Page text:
Trichloroethene, tetrachloroethene, 1,1,1-trichloroethane and total 1,2-dichloroethene canalso cause noncarcinogenic toxic effects primarily to the liver, kidneys and central nervoussystem (ATSDR, 1995b,c,d; 1996). Chemicals that cause effects in humans and/or animalsat high levels of exposure may also pose a risk to humans who are exposed to lower levelsover long periods of time. Although the risks of noncarcinogenic effects from exposure tothese contaminants in drinking water are not completely understood, the existing datasuggest that they could have been moderate for exposure to trichloroethene at a level of1,025 mcg/L.
In June 1997, another private water supply well was found to be contaminated withchlorinated solvents at levels exceeding drinking water standards. Vinyl chloride wasdetected at 11 mcg/L, 1,2-dichloroethene at 21 mcg/L and trichloroethene at 9.4 mcg/L. Previous sampling in 1986 and 1990 did not detect contamination at levels abovestandards; however, we do not know when contaminant levels increased. Water from thewell was used seasonally from 1990 to 1996, when the house was destroyed by fire.
Residents using this water supply were exposed on a seasonal basis to elevated levels ofthese contaminants for an undetermined period of time, possibly up to six years. Vinylchloride is a known human carcinogen (ATSDR 1997). It has been associated with anincreased risk of cancer in workers who breathed relatively high levels in workplace airover many years. Some workers who breathed vinyl chloride for several years have alsoshown noncarcinogenic effects, primarily on the liver, nervous system and immune system. Based on the limited sampling data, past exposure to vinyl chloride contaminated drinkingwater could pose a low increased cancer risk. The increased cancer risk from exposure totrichloroethene would be very low. The risks of noncarcinogenic effects would be low forvinyl chloride and minimal for 1,2-dichloroethene and trichloroethene.
When the property was purchased by the current resident in June 1997, until a new wellwas drilled in 1998, the resident used bottled water for drinking and contaminated water forother household uses. The new well was tested after installation and is not contaminated. Although the level of exposure to these chemicals via inhalation and skin contact is notknown, NYS DOH estimates that the increased risk of cancer from household uses of thewater for one year would be very low to low for vinyl chloride, and very low fortrichloroethene. The increased risk of noncancer effects from household uses of thecontaminated water for less than one year are estimated to be minimal.
Workers and trespassers could have come in contact with contaminated leachate seeps onthe site. The contaminants selected for further evaluation are vinyl chloride and the PCBmixture Aroclor 1248 (Appendix B, Table 5). Chronic exposure to leachate contaminatedwith vinyl chloride at the highest level (16 mcg/L) detected could pose a low increasedcancer risk. The toxicological properties of PCBs have already been discussed. Chronicexposure to PCBs at the highest level (3.6 mcg/L) found in on-site leachate seeps couldpose a low increased cancer risk to workers. However, the site is currently posted and thereis little evidence of use; although it is not fenced. Remedial measures, which areunderway, and include consolidating and covering wastes, will eliminate this potentialexposure pathway in the future.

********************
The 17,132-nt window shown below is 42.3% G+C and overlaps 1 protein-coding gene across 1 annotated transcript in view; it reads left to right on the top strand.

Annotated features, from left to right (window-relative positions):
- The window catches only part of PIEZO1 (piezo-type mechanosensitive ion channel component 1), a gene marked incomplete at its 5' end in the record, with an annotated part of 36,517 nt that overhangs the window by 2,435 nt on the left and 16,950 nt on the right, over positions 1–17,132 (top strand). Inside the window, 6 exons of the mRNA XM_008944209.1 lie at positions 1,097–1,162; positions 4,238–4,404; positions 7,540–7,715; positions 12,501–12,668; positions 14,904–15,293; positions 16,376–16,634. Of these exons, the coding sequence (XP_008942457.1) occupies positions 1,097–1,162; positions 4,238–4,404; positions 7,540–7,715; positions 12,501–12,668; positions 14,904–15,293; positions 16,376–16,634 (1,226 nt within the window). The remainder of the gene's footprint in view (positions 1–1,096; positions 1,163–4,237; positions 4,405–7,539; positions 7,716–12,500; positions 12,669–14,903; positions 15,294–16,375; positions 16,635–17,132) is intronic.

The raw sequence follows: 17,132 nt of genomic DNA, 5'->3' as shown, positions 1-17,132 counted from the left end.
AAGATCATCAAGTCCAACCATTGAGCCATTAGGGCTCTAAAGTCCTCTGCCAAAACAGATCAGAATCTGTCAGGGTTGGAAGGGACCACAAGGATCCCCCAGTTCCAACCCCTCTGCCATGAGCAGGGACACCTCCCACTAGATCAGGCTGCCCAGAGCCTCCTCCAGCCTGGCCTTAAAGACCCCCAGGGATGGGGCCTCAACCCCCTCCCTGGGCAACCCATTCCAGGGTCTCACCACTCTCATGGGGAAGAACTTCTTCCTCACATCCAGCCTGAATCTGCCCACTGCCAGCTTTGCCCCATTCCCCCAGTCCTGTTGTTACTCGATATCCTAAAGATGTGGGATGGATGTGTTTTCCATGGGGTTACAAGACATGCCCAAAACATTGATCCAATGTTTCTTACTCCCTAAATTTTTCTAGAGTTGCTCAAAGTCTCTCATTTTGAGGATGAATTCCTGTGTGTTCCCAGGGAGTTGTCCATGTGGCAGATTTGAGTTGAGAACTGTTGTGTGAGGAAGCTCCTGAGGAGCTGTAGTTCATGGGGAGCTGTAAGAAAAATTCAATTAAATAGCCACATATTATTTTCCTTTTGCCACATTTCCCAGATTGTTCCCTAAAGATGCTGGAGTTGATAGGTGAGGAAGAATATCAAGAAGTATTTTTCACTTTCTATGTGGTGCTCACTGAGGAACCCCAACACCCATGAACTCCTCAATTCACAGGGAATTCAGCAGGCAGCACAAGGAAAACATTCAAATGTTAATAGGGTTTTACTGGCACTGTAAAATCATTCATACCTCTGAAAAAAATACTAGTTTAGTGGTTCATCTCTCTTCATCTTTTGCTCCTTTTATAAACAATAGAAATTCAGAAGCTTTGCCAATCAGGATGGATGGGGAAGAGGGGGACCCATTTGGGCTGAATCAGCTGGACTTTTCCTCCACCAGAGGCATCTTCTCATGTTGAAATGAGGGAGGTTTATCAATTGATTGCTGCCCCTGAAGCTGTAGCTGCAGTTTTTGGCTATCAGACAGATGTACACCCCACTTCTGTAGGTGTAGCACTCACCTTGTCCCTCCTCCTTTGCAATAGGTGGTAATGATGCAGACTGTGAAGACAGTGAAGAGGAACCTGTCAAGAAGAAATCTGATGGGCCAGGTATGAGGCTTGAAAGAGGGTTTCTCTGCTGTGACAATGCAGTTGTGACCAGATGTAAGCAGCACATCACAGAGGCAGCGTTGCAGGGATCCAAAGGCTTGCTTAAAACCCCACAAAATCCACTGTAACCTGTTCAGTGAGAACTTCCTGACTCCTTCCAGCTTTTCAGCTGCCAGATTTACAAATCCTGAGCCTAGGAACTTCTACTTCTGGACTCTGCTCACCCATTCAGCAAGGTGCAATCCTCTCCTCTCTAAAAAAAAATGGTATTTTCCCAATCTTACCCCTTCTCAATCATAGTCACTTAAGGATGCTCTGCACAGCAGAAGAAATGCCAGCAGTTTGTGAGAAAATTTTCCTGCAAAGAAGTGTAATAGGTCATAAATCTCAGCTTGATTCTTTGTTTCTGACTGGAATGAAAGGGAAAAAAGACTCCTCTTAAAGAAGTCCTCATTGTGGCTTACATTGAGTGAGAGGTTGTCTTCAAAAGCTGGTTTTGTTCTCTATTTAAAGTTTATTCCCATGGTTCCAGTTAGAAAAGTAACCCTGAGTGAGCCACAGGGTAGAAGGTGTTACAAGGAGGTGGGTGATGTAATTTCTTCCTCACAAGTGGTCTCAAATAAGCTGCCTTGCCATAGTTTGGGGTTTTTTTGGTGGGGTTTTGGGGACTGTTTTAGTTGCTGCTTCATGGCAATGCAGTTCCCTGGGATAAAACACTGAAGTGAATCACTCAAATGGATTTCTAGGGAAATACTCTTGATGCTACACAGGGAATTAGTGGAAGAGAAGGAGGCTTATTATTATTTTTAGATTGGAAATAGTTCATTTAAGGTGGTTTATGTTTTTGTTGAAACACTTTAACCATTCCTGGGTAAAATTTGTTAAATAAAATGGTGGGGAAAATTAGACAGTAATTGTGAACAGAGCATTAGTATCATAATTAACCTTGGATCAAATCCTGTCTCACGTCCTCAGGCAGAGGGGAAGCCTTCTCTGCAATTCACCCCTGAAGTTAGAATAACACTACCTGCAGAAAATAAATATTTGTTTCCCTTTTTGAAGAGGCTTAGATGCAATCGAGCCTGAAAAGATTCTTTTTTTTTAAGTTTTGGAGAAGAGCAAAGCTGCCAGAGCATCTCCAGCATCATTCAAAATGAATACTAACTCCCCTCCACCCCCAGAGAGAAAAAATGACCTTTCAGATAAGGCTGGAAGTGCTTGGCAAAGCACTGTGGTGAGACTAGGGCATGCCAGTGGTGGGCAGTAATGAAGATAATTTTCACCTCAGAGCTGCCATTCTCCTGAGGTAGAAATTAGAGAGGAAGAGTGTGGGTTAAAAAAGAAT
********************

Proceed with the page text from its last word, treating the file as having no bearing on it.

The ATSDR Child Health Initiative emphasizes examining child health issues in all of theagency activities, including evaluating child-focused concerns through its mandated publichealth assessment activities. The ATSDR and the NYS DOH consider children whenevaluating exposure pathways and potential health effects from environmentalcontaminants. We recognize that children are of special concern because of their greaterpotential for exposure from play and other behavior patterns. Children sometimes differfrom adults in their susceptibility to the effects of hazardous chemicals, but whether there isa difference depends on the chemical. Children may be more or less susceptible than adultsto health effects from a chemical and the relationship may change with developmental age.
The potential for trichloroethene and PCBs (two of the primary contaminants detected atthe Sidney Landfill Site) to cause adverse effects in the offspring of humans and/orlaboratory animals has been assessed in several studies. Studies of children born towomen who were exposed to trichloroethene in drinking water during pregnancy providelimited evidence that an association may exist between oral trichloroethene exposure andadverse developmental effects (e.g., neural tube and oral cleft defects, low birth weight) aswell as childhood leukemia (ATSDR, 1995d). In each of these studies, the mothers wereexposed to other chemicals other than trichloroethene, and the overall data are not strongenough to conclude that the effects are caused by trichloroethene and not by some otherfactor or factors. When pregnant animals are exposed by ingestion and/or inhalation tolarge amounts of trichloroethene, adverse effects on the normal development of theoffspring are observed (ATSDR, 1995d). In most, but not all of these studies, the highamounts of trichloroethene also caused adverse health effects on the parent animal. Somestudies of pregnant women exposed to PCBs suggest a link between a mother's increasedPCB exposure from eating contaminated fish or from other environmental sources andslight effects on her child's birthweight, short-term memory, and learning (ATSDR, 1995a). However, the women in these studies were also exposed to other chemicals and the effectsof these chemicals on them and their children are not understood. PCBs given orally tolaboratory animals during pregnancy cause adverse effects on the animals' offspring(ATSDR, 1995a). In some of these studies, the high amounts of PCBs also caused healtheffects on the parent animal. The estimated levels of exposure to trichloroethene and PCBsin environmental media at and near the Sidney Landfill Site were compared to the exposurelevels in the animal studies in which adverse health effects were observed, and were foundto be lower. Thus, the possibility that children may have increased sensitivity totrichloroethene and PCBs was taken into account when evaluating the potential health risksassociated with the site.